Layton v. StateAnnotate this Case
307 N.E.2d 477 (1974)
Michael Walton LAYTON, Appellant, v. STATE of Indiana, Appellee.
Supreme Court of Indiana.
February 25, 1974.
*478 Harriette Bailey Conn, Public Defender, Darrell F. Ellis, Deputy Public Defender, Indianapolis, for appellant.
Theodore L. Sendak, Atty. Gen., John H. Meyers, Deputy Atty. Gen., Indianapolis, for appellee.
This is an appeal from the denial of relief under Post-Conviction Remedy Rule 1. It seeks to present two issues:I. Did the defendant waive his objection to the State's interrogating the prospective jurors with reference to their beliefs concerning the death penalty, by stipulating that the examination not be reported? II. Was the verdict of guilty in the retrial of the case invalid by reason of the State's having so interrogated the veniremen? * * * * * *
The defendant was tried in 1961 on charges of first degree murder. He was found guilty and sentenced to life imprisonment. The judgment was reversed by this Court and a new trial ordered. Layton v. State (1966), 248 Ind. 52, 221 N.E.2d 881. He was re-tried upon the same charge in 1967 and was again found guilty as charged and again sentenced to life imprisonment. The second conviction was also appealed to this Court but affirmed. Layton v. State (1968), 251 Ind. 205, 240 N.E.2d 489.
At the second trial, prior to the voir dire of the veniremen, the defendant filed a motion to admonish the State against seeking the death penalty or referring to it in any way. This motion was overruled. The defendant then filed a motion to admonish the State against introducing any evidence of prior offenses of the defendant. This motion was sustained insofar as it related to evidence in chief of prior offenses not material or relevant to the issues. Thereupon, the defendant orally objected to the inclusion by the State, upon voir dire examination, of any questions concerning the death penalty. This objection was overruled. The defendant and the State then orally stipulated that such objection should be a continuing one throughout the voir dire and that the voir dire interrogation need not be reported. Accordingly it was not reported.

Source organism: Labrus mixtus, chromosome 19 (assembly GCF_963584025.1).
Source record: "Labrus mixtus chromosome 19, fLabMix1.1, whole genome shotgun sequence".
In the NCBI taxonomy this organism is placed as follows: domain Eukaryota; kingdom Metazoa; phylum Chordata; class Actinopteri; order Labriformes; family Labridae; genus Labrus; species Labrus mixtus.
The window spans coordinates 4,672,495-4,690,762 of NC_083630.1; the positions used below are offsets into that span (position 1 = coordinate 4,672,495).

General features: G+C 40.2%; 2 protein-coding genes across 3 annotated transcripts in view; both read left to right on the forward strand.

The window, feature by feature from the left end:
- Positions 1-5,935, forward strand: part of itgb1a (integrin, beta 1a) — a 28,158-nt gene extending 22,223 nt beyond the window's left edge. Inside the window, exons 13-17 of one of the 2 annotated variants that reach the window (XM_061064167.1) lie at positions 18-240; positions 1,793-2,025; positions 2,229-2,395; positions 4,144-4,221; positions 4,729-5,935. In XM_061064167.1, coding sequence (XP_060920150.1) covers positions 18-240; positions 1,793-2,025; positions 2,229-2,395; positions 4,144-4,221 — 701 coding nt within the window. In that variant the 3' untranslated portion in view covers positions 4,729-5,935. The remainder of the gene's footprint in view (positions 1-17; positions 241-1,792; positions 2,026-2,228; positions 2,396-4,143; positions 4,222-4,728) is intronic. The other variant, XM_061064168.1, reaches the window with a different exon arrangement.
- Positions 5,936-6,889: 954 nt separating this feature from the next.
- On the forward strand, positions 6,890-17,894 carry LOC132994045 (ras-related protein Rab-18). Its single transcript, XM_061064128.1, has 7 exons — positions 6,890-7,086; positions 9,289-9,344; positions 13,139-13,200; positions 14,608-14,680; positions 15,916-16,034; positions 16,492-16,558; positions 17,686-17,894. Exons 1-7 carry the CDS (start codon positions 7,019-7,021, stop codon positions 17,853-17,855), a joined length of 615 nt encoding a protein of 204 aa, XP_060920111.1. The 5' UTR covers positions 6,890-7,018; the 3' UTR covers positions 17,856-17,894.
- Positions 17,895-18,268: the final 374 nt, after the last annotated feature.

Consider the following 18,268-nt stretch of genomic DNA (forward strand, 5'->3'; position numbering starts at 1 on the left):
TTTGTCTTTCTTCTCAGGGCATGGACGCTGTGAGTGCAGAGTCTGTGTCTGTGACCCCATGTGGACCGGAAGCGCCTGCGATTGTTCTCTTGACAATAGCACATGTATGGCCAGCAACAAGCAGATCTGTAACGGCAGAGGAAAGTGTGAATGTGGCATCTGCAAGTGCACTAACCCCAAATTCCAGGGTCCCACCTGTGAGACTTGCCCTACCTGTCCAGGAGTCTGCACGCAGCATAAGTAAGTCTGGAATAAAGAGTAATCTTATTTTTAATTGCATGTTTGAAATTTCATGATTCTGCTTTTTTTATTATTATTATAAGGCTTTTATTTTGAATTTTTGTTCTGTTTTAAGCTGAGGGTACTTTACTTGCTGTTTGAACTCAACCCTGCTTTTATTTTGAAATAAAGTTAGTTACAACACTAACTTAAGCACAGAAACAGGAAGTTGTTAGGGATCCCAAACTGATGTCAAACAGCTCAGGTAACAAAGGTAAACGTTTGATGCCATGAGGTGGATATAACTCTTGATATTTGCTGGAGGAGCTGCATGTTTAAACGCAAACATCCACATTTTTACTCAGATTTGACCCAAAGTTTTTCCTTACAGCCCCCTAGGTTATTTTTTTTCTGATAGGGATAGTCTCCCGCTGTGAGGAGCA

ISSUE I. To support his contention that the defendant's agreement that the voir dire examination not be recorded did not waive error committed in such examination, the defendant cites us to Nix v. State (1959), 240 Ind. 392, 166 N.E.2d 326. The error assigned in that case was misconduct of a juror in giving false answers upon her voir dire, and we held that we could not pass upon the question because the examination was not before us. We noted, however, that in the absence of stenographic notes of the voir dire examination, the parties could have stipulated the substance of the questions propounded to the juror and her answers thereto and thereby made a special bill of exceptions by agreement or by the judge.
It is upon this comment that the defendant bases his contention that we should review the question assigned. He has said with reference to Nix (supra), "* * * the Court said that the type of question required an examination of the entire record." and continued "However, here the type of question asked does not necessitate anything more than knowing it was asked. Therefore, the instant stipulation *479 in present form meets the Court's requirements in Nix, * * *." The "stipulation" referred to, however, is that the voir dire examination not be reported. We find no stipulation or special bill of exceptions in the record disclosing that the State interrogated the veniremen concerning their death penalty beliefs and sentiments. What the defendant is saying is that it is not necessary for us to know the specific questions asked of the prospective jurors, since we know generally that they were related to death penalty sentiments. But we do not know that such questions were asked, only that they were objected to and that the trial judge did not consider them to be improper. We are asked, then, to conclude that certain questions were asked from a record that merely discloses an in limine motion to preclude them and an adverse ruling upon the motion. This we cannot do.
There are two additional reasons why we cannot go to the second issue.
Firstly, our Post-Conviction Remedy Rule 1, § 1 (b) provides that the remedy is not a substitute for a direct appeal. Except for the want of a bill of exceptions reflecting the voir dire examination, the matter was reviewable upon direct appeal. The alleged error was as available to the defendant then as it was when he filed his petition for post-conviction relief.